Well, what does that mean? That means the deal’s over, so this is kind of the nuclear option. So if you’re the IAEA and you want to keep the deal, and you’re the Europeans and you’re desperate to keep the deal, you don’t want to go force an inspection in a military site that you know Iran will reject, therefore initiating a process that ultimately is going to lead to the end of the deal.
Cliff May: Okay, so fixing the deal means fixing inspections. Fixing the deal means stop testing missiles that can carry nuclear weapons. Fixing the deal means, as you said, an end to the sunset provisions. You better take just a few seconds to explain what a sunset provision is.
Mark Dubowitz: The sunset provisions that are built into the deal are restrictions that expire.
Cliff May: They sunset, right?
Mark Dubowitz: They sunset, they expire, they go away. What you’d want in a deal like this, especially after you’ve conceded enrichment to the Iranians, and you’ve effectively conceded reprocessing of plutonium to the Iranians, after, as I said, decades of policy against this, is if you’ve got a program that is today a small program, you want to keep it small. If the Iranians are one year from breakout, you want to keep them one year from breakout. But under the deal itself, these clear restrictions on Iran’s ability to enrich uranium, stockpile uranium, reprocess plutonium, build new enrichment facilities, build new heavy water reactors, the arms embargo that’s in place on Iran’s ability to acquire fighter jets and attack helicopters and combat tanks and all of the equipment they need to build up a very powerful conventional military, that arms embargo, that UN arms embargo, sunsets. It sunsets in three years’ time.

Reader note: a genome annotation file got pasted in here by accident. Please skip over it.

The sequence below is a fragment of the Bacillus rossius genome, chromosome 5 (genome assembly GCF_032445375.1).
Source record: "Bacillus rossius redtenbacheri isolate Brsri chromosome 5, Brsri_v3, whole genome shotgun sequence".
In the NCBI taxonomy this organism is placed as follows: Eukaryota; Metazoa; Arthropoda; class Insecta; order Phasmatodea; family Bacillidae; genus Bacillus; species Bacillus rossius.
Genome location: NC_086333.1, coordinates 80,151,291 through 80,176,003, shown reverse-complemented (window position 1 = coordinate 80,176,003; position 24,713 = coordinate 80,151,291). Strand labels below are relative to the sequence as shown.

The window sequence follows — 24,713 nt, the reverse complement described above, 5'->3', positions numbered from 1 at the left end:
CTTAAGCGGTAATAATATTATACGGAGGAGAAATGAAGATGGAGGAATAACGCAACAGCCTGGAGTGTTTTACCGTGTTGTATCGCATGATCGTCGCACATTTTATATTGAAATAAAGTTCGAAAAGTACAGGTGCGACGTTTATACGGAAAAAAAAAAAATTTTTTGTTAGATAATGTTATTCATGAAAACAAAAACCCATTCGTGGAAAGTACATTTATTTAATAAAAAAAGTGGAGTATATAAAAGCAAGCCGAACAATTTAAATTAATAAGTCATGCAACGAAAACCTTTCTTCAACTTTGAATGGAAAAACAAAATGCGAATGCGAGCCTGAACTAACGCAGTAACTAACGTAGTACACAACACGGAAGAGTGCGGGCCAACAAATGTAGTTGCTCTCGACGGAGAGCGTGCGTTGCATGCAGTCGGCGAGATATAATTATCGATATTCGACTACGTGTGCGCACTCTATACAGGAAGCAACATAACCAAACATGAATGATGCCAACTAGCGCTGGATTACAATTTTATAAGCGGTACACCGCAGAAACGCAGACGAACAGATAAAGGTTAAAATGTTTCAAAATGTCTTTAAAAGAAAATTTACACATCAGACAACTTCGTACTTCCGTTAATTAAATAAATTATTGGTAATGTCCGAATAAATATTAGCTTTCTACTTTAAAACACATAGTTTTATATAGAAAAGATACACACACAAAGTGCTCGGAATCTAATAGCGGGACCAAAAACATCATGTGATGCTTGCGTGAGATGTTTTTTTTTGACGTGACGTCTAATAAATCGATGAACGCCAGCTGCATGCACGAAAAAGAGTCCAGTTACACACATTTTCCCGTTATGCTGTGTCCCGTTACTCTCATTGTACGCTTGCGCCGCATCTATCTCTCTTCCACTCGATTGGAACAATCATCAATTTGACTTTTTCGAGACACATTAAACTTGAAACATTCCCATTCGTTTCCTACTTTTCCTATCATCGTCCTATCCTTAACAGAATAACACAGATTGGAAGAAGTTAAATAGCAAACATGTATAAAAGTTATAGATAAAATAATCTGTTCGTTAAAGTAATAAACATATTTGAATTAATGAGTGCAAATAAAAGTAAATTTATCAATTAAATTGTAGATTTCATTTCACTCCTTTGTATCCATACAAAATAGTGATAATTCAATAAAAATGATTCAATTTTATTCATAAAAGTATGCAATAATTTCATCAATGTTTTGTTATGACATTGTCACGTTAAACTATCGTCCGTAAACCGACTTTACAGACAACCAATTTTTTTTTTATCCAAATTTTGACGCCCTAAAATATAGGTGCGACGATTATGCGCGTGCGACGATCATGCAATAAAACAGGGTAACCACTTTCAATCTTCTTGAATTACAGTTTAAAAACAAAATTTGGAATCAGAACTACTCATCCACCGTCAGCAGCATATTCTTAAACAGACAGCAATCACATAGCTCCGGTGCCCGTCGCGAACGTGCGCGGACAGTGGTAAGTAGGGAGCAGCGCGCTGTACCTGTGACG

The missile embargo sunsets in six years’ time. So you have a series of sunsets, both on the nuclear side, on the missile side, and on the conventional weaponry side, where the restrictions are going to go away over the time. And by the way, Cliff, what’s interesting about this is they go away regardless of Iranian behavior. It’s not as if they’re linked to Iranian behavior. It’s not as if we say all right, if Iran moderates, if the hard men of Iran become pragmatic capitalists, if they stop brutalizing their own people and funding foreign aggression, only then will the restrictions go away. No, no. Iran gets to be a nefarious actor, a more nefarious actor, and the restrictions still go away, as long as Iran quote unquote complies with the deal.